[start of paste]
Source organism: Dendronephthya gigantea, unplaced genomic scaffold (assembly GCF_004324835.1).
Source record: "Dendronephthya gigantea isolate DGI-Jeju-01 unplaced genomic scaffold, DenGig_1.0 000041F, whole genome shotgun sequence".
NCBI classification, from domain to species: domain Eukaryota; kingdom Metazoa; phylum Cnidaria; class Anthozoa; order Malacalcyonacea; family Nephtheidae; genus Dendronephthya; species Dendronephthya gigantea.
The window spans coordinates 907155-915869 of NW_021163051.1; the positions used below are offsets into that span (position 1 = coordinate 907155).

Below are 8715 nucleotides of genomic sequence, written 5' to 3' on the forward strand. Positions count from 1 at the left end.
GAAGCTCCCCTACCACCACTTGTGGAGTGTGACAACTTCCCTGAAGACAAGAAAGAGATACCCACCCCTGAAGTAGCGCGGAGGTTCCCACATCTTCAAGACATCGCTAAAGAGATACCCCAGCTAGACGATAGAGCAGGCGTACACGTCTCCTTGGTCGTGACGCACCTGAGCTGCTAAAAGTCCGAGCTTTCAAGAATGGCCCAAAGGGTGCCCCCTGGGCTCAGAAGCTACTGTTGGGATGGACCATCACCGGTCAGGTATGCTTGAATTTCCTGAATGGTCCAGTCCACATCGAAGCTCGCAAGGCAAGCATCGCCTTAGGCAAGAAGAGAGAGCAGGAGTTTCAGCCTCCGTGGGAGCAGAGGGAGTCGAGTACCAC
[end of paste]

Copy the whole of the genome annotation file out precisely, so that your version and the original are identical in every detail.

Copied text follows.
Source organism: Dendronephthya gigantea, unplaced genomic scaffold (assembly GCF_004324835.1).
Source record: "Dendronephthya gigantea isolate DGI-Jeju-01 unplaced genomic scaffold, DenGig_1.0 000041F, whole genome shotgun sequence".
NCBI classification, from domain to species: domain Eukaryota; kingdom Metazoa; phylum Cnidaria; class Anthozoa; order Malacalcyonacea; family Nephtheidae; genus Dendronephthya; species Dendronephthya gigantea.
The window spans coordinates 907155-915869 of NW_021163051.1; the positions used below are offsets into that span (position 1 = coordinate 907155).

Below are 8715 nucleotides of genomic sequence, written 5' to 3' on the forward strand. Positions count from 1 at the left end.
GAAGCTCCCCTACCACCACTTGTGGAGTGTGACAACTTCCCTGAAGACAAGAAAGAGATACCCACCCCTGAAGTAGCGCGGAGGTTCCCACATCTTCAAGACATCGCTAAAGAGATACCCCAGCTAGACGATAGAGCAGGCGTACACGTCTCCTTGGTCGTGACGCACCTGAGCTGCTAAAAGTCCGAGCTTTCAAGAATGGCCCAAAGGGTGCCCCCTGGGCTCAGAAGCTACTGTTGGGATGGACCATCACCGGTCAGGTATGCTTGAATTTCCTGAATGGTCCAGTCCACATCGAAGCTCGCAAGGCAAGCATCGCCTTAGGCAAGAAGAGAGAGCAGGAGTTTCAGCCTCCGTGGGAGCAGAGGGAGTCGAGTACCAC